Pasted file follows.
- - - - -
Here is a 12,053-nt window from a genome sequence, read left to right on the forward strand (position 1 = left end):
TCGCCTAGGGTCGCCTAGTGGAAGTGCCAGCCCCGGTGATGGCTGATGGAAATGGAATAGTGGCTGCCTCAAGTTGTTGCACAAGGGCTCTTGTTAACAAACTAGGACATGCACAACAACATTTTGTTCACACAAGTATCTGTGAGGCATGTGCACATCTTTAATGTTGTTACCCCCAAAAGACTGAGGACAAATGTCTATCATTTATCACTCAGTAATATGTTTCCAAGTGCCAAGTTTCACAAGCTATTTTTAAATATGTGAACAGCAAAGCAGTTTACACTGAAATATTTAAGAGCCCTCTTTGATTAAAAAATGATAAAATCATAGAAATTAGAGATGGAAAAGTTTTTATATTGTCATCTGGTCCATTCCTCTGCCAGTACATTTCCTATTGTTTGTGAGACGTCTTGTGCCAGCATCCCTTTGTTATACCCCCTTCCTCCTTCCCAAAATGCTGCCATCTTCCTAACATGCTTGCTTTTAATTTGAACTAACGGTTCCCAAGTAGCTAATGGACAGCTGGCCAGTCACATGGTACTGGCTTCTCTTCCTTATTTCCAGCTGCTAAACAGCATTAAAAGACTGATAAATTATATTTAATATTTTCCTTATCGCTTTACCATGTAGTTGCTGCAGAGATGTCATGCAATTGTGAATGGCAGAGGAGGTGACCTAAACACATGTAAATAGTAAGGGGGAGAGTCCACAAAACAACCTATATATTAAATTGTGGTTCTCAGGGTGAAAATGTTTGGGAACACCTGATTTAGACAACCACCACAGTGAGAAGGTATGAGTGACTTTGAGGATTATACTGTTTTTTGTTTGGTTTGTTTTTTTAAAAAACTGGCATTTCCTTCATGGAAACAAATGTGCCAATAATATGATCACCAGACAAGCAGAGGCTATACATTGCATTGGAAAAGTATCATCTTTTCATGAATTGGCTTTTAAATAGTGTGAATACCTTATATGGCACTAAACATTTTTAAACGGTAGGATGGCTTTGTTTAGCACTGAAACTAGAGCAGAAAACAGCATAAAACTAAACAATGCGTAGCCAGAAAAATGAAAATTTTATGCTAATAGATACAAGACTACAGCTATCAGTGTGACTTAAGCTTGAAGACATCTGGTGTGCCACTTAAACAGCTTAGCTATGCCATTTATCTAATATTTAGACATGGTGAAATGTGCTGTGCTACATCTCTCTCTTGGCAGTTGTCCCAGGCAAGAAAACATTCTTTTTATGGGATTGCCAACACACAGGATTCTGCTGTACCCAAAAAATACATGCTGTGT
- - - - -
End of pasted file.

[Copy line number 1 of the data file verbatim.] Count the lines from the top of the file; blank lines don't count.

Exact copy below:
Here is a 12,053-nt window from a genome sequence, read left to right on the forward strand (position 1 = left end):